ElvisDog's picture

Funny, I thought it was a text from Obama's speech.

Stuck on Zero's picture

Los Alamos was far along in getting geothermal energy on a reasonable financial basis when George Bush II met with a bunch of oil company executives to formulate U.S. energy policy.  He eliminated the program.  It was too big a threat to the big oil guys.  Geothermal is a very clean way of generating power and in unlimited quantities.  There are some new startups that are advancing GTE quite rapidly and you can expect to see lots of it in the future.  I've visited many sites and it's amazing to watch steam turbines spinning out megawatts of power with no fuel as input.  Japan, in particular, could pursue this resource because of their geology. 

CrazyCooter's picture

Reliable/quality links for geothermal tech?



Concentrated power has always been the enemy of liberty.'s picture

yeah, that part is total shit.  Makes the whole article suspect.

Ident 7777 economy's picture

Tune-ups and - "check the pressure in your tires ..."

That was his plan ... wasn't that it ?




CPL's picture

+1 Ha!

Three phase approach...first what you mentioned and then take out the back seat and passenger seat.  Then everyone draft behind one another on the highway.

Zero Govt's picture


"Obama wants us to cut those imports by a third. To do this, he has no magic bullet. In fact, he has no ammunition"

Er yes he does actually. His Govt has been sitting on the largest (un-tapped) reserves of oil in the world. The US Govt, in collusion with the big fat Oil monopolists of America, has restricted oil exploration, exploitation and new refinaries on US soil for decades leaving only deep sea drilling.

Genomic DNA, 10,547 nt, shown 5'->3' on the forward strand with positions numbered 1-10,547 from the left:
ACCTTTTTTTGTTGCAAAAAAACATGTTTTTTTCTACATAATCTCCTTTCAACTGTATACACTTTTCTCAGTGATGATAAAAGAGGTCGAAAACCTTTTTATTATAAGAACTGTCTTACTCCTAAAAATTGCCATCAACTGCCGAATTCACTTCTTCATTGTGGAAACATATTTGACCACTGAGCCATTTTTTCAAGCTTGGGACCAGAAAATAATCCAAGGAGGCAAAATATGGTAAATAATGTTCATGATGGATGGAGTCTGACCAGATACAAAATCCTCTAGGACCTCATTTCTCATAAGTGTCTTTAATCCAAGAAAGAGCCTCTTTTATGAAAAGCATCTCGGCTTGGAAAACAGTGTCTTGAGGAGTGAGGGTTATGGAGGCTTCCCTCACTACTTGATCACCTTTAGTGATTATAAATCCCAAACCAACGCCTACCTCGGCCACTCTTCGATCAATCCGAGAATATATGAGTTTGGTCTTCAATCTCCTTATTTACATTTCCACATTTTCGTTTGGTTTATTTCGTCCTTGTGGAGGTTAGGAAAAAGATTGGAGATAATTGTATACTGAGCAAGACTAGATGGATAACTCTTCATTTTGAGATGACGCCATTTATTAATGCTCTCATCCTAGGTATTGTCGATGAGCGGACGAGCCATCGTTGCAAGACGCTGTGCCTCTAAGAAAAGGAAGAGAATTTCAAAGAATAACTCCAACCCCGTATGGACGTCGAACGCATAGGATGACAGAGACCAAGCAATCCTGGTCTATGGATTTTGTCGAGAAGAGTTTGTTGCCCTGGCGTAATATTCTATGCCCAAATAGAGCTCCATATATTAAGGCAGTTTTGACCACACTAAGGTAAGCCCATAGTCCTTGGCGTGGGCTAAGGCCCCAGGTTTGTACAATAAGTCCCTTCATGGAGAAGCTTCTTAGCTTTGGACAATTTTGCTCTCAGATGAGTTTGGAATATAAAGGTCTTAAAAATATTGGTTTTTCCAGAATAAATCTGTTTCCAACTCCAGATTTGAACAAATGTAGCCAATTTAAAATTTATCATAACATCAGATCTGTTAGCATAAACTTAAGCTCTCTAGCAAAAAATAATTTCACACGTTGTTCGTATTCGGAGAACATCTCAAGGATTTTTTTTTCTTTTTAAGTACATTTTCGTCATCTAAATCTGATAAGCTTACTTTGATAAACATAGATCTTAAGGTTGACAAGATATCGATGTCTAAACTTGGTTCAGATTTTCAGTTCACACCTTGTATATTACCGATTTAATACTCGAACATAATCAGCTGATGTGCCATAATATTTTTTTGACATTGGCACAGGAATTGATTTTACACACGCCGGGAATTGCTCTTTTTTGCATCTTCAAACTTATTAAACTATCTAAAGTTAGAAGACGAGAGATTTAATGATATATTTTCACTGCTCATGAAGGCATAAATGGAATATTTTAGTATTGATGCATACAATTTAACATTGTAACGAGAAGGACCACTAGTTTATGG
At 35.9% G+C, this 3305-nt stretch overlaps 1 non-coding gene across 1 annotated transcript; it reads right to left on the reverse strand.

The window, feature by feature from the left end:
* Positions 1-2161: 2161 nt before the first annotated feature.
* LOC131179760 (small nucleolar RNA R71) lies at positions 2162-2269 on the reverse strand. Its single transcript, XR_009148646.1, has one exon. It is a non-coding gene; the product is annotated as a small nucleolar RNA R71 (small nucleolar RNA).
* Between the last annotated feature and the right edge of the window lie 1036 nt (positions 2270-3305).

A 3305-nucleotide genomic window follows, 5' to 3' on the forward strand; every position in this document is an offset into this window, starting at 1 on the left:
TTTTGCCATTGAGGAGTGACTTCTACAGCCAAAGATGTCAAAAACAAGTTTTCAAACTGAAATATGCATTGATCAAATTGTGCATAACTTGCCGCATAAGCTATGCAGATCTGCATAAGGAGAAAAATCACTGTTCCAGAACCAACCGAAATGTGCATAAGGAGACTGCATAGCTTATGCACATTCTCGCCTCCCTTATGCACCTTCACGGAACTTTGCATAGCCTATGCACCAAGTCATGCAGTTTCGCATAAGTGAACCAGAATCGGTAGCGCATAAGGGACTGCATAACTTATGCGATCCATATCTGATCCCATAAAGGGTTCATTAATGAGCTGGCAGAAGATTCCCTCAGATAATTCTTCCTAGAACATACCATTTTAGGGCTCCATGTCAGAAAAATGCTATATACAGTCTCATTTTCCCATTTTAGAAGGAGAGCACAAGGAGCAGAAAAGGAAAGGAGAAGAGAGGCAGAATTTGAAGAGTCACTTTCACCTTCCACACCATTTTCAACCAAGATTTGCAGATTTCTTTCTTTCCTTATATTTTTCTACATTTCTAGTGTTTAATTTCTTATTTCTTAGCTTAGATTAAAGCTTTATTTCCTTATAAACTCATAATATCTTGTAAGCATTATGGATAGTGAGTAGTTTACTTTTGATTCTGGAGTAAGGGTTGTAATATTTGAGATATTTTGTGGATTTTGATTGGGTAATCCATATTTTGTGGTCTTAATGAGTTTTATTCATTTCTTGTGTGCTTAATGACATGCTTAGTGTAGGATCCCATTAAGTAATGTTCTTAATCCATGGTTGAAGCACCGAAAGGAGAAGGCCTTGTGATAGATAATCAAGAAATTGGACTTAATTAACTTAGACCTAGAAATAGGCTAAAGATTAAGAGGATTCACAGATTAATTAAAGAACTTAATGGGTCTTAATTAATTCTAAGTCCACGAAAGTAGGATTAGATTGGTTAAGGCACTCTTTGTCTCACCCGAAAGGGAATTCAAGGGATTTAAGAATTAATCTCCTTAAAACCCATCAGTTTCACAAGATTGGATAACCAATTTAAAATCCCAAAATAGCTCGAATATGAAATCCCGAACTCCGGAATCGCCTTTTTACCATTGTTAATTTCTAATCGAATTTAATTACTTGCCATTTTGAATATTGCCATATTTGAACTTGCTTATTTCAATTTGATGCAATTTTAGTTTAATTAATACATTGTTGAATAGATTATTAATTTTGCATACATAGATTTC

Namely the US Govt is acting as party to monopolists (ie. fascists) to destroy smaller faster smarter competitors for decades, sending oil jobs overseas and causing Americas imports to increase.

If Obumma really, really, really wants to reduce oil imports he should get his fat Govt arse off all the restrictions on American oil reserves and allow competition (the free market, remember that?) to work its wonders.

Obumma is a 'victim' of his own corruption


Landrew's picture

People keep saying vast untapped oil reserves and never say where these non-existent reserves are. Where are these reserves and I will drill them myself! Unless of course it's FL. they will never allow drilling off coast ever after BP screwed the pooch!

Wait I know where they are! The Bakken Shale? The vast reserves of almost oil that requires vast amounts of fresh water and one well per thousand barrels of oil! So if your telling me your happy paying 300$ a barrel for almost oil that only India will refine. NO THANKS!

CrazyCooter's picture

Alaska has "lots" of fields which are held up by the federal government (permitting, etc, etc). I am not saying it is enough to change the long term trend, but there is a lot of development that doesn't go forward because of the various agencies involved.

Also, the race is on for artic development, for which Alaska is also the gateway.



avonaltendorf's picture

This is not going well at all, and I would prefer to keep a low profile. "Largest untapped reserves of oil in the world" - you mean the Beaufort Sea? - which is an unexplored frontier and for which there is no practical or cheap method of exploiting? The bit about monopolists is a joke. Onshore US there are 300+ independent oil & gas producers (like EOG, Continental, Noble) and countless small operators, pipeline companies, drillers, 'Mom and Pop' wildcat explorers, and service companies. Deepwater Gulf of Mexico makes sense because 70% of the total US offshore oil resource is there. GoM operators are all five US majors, US independents like Marathon and Anadarko, plus UK, Norwegian, Australian, Brazilian, Canadian, Japanese high rollers and a dozen pipsqueak "minnows" like ATP and Cobalt. Competition is fierce.

That Peak Oil Guy's picture

Your conspiracy theory seems to be in conflict with my conspiracy theory.  ;-)

Seriously, show us where the oil is and how much it costs to extract and get to the market.


Bananamerican's picture